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Pouncey passed the test

For most people, it hasn't happened since grade school, when the teacher would pose a problem to the class and then call on someone to come up and solve it on the blackboard. Remember the anxiety, first over being called on and then over having to regurgitate what you had been taught, and do it all in front of a bunch of people?

Now, imagine having to do that with millions of dollars at stake, and you have some idea of what faced Maurkice Pouncey that day during the NFL Scouting Combine in Indianapolis.

"When you get really interested in a player, you talk to their coaches, you talk to teammates, you do whatever you can to try to find out more about that player," said offensive line coach Sean Kugler. "But, really, until you sit down one-on-one with him, try to relay information to him the way you teach it (in position meetings) and see how he absorbs it, you really don't know. You're taking somebody else's word for it."

Taking somebody else's word is way too much a part of the NFL Draft to suit most teams as it is, and based on the typical signing bonuses paid out to the guys picked on the first round, mistakes are expensive. The Steelers wanted to see for themselves before they would consider Pouncey a candidate for their first-round pick – 18th overall – in the 2010 NFL Draft.

"More than anything, of course," said Coach Mike Tomlin, "we've talked quite a bit about the importance of the center position and it being a hub of communication not only for the offensive line, but the offense from a protection standpoint."

And so Kugler spent a portion of the team's 15 allotted minutes with Pouncey, who played center at the University of Florida for three full seasons, and showed him some of the basic defensive alignments used in the NFL and teaching the team's terminology for the corresponding offensive line calls along the way. He taught it the way it's taught during position meetings at the NFL level. Fast.

"I drew it up on the board, like I was teaching it to him, and then I went through some more extensive things – how we call some pressures, how we call some safety alignments," said Kugler. "It filled up the whole board. Then I went ahead and wiped it, and talked to him for a few minutes about football in general, so he wasn't able to be still focusing on what had been on the board. At that point, Kevin Colbert and Coach (Mike) Tomlin came into the room, and then I had him get back up there and re-teach it. A little pressure."

Pouncey pancaked the pressure and aced the test.

"He was right on the money," said Kugler. "Sometimes guys struggle with that, the retention of it. A big part of football is the way you retain things in the classroom and carry them out to the football field and then ultimately to the game. He was awesome.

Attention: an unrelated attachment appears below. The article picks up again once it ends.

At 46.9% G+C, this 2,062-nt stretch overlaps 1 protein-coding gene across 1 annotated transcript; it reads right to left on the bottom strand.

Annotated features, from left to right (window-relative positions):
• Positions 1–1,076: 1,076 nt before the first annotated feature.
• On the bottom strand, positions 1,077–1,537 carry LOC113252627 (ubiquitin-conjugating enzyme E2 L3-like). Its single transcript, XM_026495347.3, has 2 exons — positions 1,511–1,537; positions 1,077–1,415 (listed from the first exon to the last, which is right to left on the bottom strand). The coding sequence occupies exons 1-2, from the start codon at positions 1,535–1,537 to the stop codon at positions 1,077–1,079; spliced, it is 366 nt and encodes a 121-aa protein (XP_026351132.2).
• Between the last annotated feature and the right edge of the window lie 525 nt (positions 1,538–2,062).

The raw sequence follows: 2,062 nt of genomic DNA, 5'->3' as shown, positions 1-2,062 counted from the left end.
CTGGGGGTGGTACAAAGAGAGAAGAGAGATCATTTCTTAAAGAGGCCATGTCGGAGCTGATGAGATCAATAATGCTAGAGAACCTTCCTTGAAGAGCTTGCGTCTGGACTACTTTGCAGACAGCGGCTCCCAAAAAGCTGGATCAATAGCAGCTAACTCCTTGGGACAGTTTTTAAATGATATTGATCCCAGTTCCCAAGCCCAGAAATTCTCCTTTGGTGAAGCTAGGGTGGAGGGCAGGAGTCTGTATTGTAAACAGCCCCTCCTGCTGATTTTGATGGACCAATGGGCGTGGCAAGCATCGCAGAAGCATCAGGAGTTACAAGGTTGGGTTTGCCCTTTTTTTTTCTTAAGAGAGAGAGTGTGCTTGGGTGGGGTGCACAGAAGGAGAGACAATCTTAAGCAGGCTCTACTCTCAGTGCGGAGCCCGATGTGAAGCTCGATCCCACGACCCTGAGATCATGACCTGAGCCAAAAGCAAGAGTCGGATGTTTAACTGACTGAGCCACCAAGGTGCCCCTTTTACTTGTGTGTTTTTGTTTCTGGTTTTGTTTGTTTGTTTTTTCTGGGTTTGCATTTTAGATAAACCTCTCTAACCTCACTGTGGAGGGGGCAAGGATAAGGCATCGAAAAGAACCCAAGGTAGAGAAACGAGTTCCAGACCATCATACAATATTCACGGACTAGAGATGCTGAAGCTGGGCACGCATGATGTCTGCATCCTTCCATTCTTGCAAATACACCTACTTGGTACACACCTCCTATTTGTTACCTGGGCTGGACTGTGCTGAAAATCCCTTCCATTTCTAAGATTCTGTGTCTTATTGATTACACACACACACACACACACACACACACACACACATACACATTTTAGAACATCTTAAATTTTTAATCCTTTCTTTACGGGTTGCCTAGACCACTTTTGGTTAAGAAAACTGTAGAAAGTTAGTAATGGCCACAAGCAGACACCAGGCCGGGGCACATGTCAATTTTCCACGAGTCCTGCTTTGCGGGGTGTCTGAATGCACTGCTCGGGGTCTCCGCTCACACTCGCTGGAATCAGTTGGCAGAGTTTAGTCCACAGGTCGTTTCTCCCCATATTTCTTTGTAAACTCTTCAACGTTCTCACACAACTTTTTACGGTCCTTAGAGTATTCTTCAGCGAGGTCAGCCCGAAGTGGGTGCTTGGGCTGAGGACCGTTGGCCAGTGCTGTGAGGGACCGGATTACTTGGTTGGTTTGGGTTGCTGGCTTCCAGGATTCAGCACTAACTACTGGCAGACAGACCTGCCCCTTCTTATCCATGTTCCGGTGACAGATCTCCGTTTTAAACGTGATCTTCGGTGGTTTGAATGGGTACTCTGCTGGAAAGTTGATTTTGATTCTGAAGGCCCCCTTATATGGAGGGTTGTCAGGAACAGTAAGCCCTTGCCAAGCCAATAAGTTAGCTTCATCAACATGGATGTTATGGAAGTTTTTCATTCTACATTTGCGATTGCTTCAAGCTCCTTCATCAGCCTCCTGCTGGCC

"You would really have to have a true knowledge, because you can't get up there and just BS your way through it. He's just a gym rat when it comes to football."

To put some numbers to Kugler's opinion, here are a portion of the more impressive ones: in 2009 Pouncey started all 14 of the Gators' games at center and led the nation's interior linemen with a 91.57 percent grade for blocking consistency, he did not allow a quarterback sack or pressure, nor was he penalized on any of the team's 919 offensive snaps. Pouncey started 39-of-41 games during his college career, and in 2009 as a junior became the first player in school history to capture the Rimington Trophy, given annually to the nation's best center.

"Coach Tomlin and I sat in the back of the room and watched," said Colbert about Pouncey's session at the board, "and we were very impressed at the way he could recall what he was taught and give it back to Coach Kugler almost flawlessly."

Once an NFL regular season begins, there isn't a lot of time available to teach the rudimentary aspects of the playbook, and so part of being a success is the ability to learn information quickly and retain it from the classroom to the practice field, and then apply it during games.

"I think he has a good football demeanor," said Kugler. "He was well-coached down at Florida. He's been a successful player through high school and college. He works at it."

And he's a winner. During his high school career at Lakeland, Pouncey's team won three straight 5A state championships and two national championships along the way to posting a 45-game winning streak.

"That's all I've learned to do," said Pouncey about winning. "I don't take losing very good. I just love the game of football, and I want to go out every time to beat the man in front of me."

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